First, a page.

Officer Down: Detective Kent Haws
Officer Down: Detective Kent Haws - [Tulare, California]
Additional Information: Detective Haws had served with the agency for 10 years. He is survived by his wife and three young children.
Calif. officer fatally shot checking suspicious vehicleBy Time Sheehan and Erik Lacayo
The Fresno Bee
IVANHOE, Calif. — A Tulare County sheriff's detective died at the hands of a shooter on a rural road Monday — the agency's first death by gunfire in more than half a century. Late Monday, an Ivanhoe man was booked on suspicion of homicide.
Kent Haws, 38, was married with three young children.
Tulare County Sheriff Bill Wittman broke the news outside Kaweah Delta Hospital in Visalia. "We just lost an officer," a shaken Wittman said, wiping tears from his face.
The suspect, Jorge Gomez Banda, 20, is being held with no bail in the Tulare County Main Jail facility.
Haws survived many scrapes in his 10-year career, serving on the search-and-rescue team, emerging from a rollover with a broken collarbone and shooting a man apparently intent on running him over.
About 1:30 p.m. Monday, he was alone on Road 156, north of Avenue 344 — an isolated area filled with orange groves.
"He was in the area checking out a suspicious vehicle when he was approached by a suspect," Wittman said. "Soon after that, passers-by were calling in that an officer was down."
Investigators said the assailant apparently pulled a gun and shot Haws but did not know whether the detective was able to return fire. Wittman would not say how many times Haws was hit.
Haws died less than two hours later, about 3:10 p.m., at the hospital.
Although Haws was a detective with the Sheriff's Tactical Enforcement Patrol or STEP team — similar to a SWAT unit — for the past few years, Haws was in uniform with a marked patrol car at the time of the shooting. Haws is the first Tulare County sheriff's deputy to die in the line of duty since October 2005, when deputy Kevin Elium was killed when his patrol car crashed into a tree near Porterville as he responded to a call.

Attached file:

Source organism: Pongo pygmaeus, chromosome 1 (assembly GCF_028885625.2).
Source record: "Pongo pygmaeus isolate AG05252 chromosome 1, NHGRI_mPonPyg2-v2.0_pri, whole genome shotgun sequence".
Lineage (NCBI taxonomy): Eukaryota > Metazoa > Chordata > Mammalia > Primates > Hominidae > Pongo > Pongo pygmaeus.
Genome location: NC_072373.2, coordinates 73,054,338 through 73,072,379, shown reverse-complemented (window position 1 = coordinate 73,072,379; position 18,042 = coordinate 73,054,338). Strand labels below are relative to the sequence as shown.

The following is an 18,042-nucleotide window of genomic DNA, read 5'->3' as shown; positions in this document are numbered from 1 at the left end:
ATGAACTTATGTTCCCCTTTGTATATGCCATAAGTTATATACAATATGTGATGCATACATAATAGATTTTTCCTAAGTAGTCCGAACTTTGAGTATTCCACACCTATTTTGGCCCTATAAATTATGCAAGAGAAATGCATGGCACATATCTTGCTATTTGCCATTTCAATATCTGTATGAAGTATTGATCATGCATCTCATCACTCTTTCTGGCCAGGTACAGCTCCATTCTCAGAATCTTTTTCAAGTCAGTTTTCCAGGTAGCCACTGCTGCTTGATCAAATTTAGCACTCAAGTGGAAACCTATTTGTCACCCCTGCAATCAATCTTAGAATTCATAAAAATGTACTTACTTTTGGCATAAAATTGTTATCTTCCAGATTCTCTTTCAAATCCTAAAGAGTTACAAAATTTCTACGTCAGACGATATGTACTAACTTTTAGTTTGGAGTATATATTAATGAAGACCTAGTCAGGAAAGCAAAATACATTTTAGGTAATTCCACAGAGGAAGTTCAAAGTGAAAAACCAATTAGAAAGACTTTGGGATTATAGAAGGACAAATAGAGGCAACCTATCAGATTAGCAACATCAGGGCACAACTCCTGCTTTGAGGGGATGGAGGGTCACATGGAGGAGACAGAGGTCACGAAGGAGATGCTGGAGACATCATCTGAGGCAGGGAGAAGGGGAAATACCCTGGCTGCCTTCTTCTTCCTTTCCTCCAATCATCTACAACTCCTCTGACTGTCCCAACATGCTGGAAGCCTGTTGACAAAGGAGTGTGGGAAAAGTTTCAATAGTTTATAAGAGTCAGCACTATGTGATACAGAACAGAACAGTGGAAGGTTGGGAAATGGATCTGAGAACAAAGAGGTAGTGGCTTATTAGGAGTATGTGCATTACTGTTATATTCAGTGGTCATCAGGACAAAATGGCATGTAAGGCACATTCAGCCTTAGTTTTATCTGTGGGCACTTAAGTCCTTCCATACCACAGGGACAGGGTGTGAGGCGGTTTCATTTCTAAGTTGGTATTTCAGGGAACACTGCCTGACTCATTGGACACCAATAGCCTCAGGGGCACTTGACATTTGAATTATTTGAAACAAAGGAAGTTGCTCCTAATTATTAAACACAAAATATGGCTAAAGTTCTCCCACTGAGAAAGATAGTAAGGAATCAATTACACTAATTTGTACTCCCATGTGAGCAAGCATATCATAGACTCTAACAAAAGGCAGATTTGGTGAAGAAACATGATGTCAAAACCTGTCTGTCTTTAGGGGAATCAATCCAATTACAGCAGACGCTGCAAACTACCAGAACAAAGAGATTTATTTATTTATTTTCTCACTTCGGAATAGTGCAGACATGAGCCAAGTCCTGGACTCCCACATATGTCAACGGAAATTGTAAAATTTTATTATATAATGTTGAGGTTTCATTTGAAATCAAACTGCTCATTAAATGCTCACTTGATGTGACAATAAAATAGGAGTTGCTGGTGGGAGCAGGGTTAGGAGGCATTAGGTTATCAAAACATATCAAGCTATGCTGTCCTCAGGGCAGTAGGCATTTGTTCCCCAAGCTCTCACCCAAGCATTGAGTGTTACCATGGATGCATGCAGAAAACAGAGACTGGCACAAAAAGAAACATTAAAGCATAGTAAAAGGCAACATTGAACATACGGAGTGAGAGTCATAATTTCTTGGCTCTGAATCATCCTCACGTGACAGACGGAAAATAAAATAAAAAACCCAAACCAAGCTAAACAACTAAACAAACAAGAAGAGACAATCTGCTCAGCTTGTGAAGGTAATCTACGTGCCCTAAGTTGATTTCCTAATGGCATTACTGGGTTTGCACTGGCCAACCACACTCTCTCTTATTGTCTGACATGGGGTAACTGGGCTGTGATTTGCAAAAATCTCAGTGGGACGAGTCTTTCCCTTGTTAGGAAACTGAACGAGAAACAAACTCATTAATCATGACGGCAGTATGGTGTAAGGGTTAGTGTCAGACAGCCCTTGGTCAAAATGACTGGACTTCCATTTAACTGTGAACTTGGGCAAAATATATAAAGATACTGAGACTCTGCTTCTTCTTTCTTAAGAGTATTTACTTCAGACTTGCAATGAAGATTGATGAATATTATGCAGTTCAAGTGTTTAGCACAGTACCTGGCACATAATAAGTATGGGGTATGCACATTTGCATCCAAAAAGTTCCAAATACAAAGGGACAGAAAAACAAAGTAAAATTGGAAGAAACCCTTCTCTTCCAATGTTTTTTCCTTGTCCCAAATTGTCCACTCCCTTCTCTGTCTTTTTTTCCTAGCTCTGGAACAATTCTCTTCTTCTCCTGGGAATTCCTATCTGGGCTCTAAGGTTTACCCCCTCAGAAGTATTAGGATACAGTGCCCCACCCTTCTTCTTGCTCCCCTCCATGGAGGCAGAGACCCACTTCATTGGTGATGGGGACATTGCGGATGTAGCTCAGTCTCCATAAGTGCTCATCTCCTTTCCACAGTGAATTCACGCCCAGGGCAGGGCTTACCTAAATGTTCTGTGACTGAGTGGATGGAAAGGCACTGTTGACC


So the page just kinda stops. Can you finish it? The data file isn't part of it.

It has been nearly six decades since a Tulare County deputy was killed by gunfire. Special Deputy Carl Oscar Johnson was shot and killed Sept. 30, 1951. Sgt. Chris Douglass, a spokeswoman for the department, struggled with her emotions as she briefed reporters at the crime scene. "It's a very tough day," she said, adding that she and Haws graduated together from College of the Sequoias police academy in Visalia in 1997.
"He was a great friend." Investigators flooded the orange groves north of Ivanhoe.
Road 156 was lined on both sides with patrol vehicles of Tulare County deputies and other agencies, including the California Highway Patrol and Farmersville police. Overhead, a Fresno County sheriff's helicopter helped with a search for suspects or evidence. Inside the yellow-tape crime scene perimeter, detectives huddled near two patrol cars. Emotions ran high as concerned deputies and officers from police agencies throughout Tulare County gathered at Kaweah Delta Hospital. Many cried and hugged their colleagues as they learned of Haws' death.
As officers, friends and relatives arrived at the hospital, they were hustled into a conference room where they were comforted and counseled by volunteers with Kaweah Delta's crisis intervention and stress management team, hospital spokeswoman Dru Quesnoy said. Funeral services are pending, but Wittman said the department's flags would be lowered to half-staff in Haws' memory.
Haws was born in Phoenix and raised in Visalia, graduating from Mt. Whitney High School and College of the Sequoias before serving with the U.S. Army's 10th Mountain Division. In 2003, Haws fired twice at a 41-year-old man who reportedly tried to run him down during a traffic stop near Porterville. The man, who was critically injured, was eventually charged with attempted homicide on a peace officer and using deadly force during the commission of a felony.
In 2000, Haws was on patrol in the Richgrove area, heading to assist another deputy, when he lost control of his patrol car on a curve and careened out of control, overturning several times. Haws broke his collarbone and injured his back in the accident. Haws was honored in 2003 at the Porterville Exchange Club's annual Crime Prevention Awards banquet as one of its top law enforcement officers.
Copyright 2007 The Fresno Bee